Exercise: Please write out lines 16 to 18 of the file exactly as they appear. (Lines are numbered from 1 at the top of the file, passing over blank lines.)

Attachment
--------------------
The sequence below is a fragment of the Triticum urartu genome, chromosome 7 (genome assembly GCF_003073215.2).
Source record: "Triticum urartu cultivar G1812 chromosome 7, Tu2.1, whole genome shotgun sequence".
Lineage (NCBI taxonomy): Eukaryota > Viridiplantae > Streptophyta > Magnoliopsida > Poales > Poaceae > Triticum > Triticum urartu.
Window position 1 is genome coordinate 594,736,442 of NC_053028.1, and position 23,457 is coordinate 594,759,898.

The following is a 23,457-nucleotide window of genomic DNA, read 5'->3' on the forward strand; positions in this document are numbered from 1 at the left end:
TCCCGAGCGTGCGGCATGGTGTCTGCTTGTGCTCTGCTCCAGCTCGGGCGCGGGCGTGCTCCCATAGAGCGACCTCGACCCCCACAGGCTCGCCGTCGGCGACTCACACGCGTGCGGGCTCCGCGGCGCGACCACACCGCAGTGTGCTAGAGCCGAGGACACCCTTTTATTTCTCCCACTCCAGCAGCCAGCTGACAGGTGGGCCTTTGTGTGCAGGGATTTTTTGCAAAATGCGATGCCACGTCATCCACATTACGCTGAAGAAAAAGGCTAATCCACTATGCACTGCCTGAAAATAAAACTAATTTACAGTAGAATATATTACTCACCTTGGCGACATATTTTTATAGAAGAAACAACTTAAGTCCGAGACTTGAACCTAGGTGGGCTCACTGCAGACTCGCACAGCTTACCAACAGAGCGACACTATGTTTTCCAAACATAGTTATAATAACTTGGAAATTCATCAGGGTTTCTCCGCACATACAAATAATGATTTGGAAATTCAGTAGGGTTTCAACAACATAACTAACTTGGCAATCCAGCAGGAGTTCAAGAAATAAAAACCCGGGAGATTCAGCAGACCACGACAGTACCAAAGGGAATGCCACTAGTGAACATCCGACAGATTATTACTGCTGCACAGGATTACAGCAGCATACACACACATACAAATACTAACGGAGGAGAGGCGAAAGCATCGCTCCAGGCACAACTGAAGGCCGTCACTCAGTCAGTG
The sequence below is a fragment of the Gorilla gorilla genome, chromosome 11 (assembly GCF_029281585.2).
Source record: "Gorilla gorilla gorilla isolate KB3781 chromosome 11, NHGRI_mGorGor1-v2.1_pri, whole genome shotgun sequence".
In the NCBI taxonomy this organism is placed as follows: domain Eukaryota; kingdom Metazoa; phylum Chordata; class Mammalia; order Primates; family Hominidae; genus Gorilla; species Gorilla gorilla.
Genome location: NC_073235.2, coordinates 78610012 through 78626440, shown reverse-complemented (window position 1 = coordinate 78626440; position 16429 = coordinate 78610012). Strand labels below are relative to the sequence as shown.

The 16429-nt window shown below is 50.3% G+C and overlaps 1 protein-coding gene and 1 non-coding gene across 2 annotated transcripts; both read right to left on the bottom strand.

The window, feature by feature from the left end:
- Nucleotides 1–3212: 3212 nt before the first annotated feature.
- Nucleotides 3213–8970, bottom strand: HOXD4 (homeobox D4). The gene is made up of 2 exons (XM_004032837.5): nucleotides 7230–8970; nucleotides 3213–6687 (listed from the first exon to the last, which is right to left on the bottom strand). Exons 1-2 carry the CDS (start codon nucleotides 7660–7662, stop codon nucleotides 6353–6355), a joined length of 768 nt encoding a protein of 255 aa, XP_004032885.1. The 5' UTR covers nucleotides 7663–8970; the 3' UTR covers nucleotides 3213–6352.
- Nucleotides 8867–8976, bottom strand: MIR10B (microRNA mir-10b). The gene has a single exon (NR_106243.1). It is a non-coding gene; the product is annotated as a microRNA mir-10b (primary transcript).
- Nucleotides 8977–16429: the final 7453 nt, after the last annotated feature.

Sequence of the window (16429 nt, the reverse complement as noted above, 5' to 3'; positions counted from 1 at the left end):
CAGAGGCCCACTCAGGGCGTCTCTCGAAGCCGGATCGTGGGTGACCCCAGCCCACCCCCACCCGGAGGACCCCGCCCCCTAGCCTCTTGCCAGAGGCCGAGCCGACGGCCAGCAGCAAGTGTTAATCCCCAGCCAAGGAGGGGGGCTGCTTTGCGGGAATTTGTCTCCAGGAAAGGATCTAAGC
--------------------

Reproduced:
- Nucleotides 8977–16429: the final 7453 nt, after the last annotated feature.

Sequence of the window (16429 nt, the reverse complement as noted above, 5' to 3'; positions counted from 1 at the left end):
CAGAGGCCCACTCAGGGCGTCTCTCGAAGCCGGATCGTGGGTGACCCCAGCCCACCCCCACCCGGAGGACCCCGCCCCCTAGCCTCTTGCCAGAGGCCGAGCCGACGGCCAGCAGCAAGTGTTAATCCCCAGCCAAGGAGGGGGGCTGCTTTGCGGGAATTTGTCTCCAGGAAAGGATCTAAGC